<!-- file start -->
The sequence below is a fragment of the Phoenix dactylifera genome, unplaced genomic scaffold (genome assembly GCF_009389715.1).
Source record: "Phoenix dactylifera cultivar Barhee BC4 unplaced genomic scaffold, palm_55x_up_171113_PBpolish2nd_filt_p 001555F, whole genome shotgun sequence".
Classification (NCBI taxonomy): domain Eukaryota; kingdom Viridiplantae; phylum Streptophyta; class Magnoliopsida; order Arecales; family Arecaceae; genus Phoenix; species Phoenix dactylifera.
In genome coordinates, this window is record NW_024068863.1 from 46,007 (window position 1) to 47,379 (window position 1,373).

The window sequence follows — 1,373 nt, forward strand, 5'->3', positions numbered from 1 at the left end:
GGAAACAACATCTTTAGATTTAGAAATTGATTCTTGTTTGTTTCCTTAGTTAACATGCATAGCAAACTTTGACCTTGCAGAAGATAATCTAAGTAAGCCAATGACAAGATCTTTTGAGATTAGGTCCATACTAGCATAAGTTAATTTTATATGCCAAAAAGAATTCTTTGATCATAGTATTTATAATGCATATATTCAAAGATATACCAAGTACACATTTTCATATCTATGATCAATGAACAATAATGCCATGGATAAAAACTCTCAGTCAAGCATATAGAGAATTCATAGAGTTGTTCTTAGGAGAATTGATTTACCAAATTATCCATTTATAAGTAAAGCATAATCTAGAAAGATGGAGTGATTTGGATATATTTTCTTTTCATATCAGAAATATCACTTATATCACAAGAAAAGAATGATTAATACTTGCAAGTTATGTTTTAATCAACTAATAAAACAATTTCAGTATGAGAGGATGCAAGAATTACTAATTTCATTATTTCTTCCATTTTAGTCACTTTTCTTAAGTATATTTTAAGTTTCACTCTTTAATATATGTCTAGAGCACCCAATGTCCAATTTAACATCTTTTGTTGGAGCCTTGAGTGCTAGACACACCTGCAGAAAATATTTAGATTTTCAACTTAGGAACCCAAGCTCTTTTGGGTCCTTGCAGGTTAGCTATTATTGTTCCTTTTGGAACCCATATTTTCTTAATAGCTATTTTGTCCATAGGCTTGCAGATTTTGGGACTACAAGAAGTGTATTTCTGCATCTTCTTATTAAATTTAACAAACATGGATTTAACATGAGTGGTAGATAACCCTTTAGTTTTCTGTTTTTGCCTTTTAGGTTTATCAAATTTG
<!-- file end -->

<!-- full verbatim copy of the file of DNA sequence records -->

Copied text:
The sequence below is a fragment of the Phoenix dactylifera genome, unplaced genomic scaffold (genome assembly GCF_009389715.1).
Source record: "Phoenix dactylifera cultivar Barhee BC4 unplaced genomic scaffold, palm_55x_up_171113_PBpolish2nd_filt_p 001555F, whole genome shotgun sequence".
Classification (NCBI taxonomy): domain Eukaryota; kingdom Viridiplantae; phylum Streptophyta; class Magnoliopsida; order Arecales; family Arecaceae; genus Phoenix; species Phoenix dactylifera.
In genome coordinates, this window is record NW_024068863.1 from 46,007 (window position 1) to 47,379 (window position 1,373).

The window sequence follows — 1,373 nt, forward strand, 5'->3', positions numbered from 1 at the left end:
GGAAACAACATCTTTAGATTTAGAAATTGATTCTTGTTTGTTTCCTTAGTTAACATGCATAGCAAACTTTGACCTTGCAGAAGATAATCTAAGTAAGCCAATGACAAGATCTTTTGAGATTAGGTCCATACTAGCATAAGTTAATTTTATATGCCAAAAAGAATTCTTTGATCATAGTATTTATAATGCATATATTCAAAGATATACCAAGTACACATTTTCATATCTATGATCAATGAACAATAATGCCATGGATAAAAACTCTCAGTCAAGCATATAGAGAATTCATAGAGTTGTTCTTAGGAGAATTGATTTACCAAATTATCCATTTATAAGTAAAGCATAATCTAGAAAGATGGAGTGATTTGGATATATTTTCTTTTCATATCAGAAATATCACTTATATCACAAGAAAAGAATGATTAATACTTGCAAGTTATGTTTTAATCAACTAATAAAACAATTTCAGTATGAGAGGATGCAAGAATTACTAATTTCATTATTTCTTCCATTTTAGTCACTTTTCTTAAGTATATTTTAAGTTTCACTCTTTAATATATGTCTAGAGCACCCAATGTCCAATTTAACATCTTTTGTTGGAGCCTTGAGTGCTAGACACACCTGCAGAAAATATTTAGATTTTCAACTTAGGAACCCAAGCTCTTTTGGGTCCTTGCAGGTTAGCTATTATTGTTCCTTTTGGAACCCATATTTTCTTAATAGCTATTTTGTCCATAGGCTTGCAGATTTTGGGACTACAAGAAGTGTATTTCTGCATCTTCTTATTAAATTTAACAAACATGGATTTAACATGAGTGGTAGATAACCCTTTAGTTTTCTGTTTTTGCCTTTTAGGTTTATCAAATTTG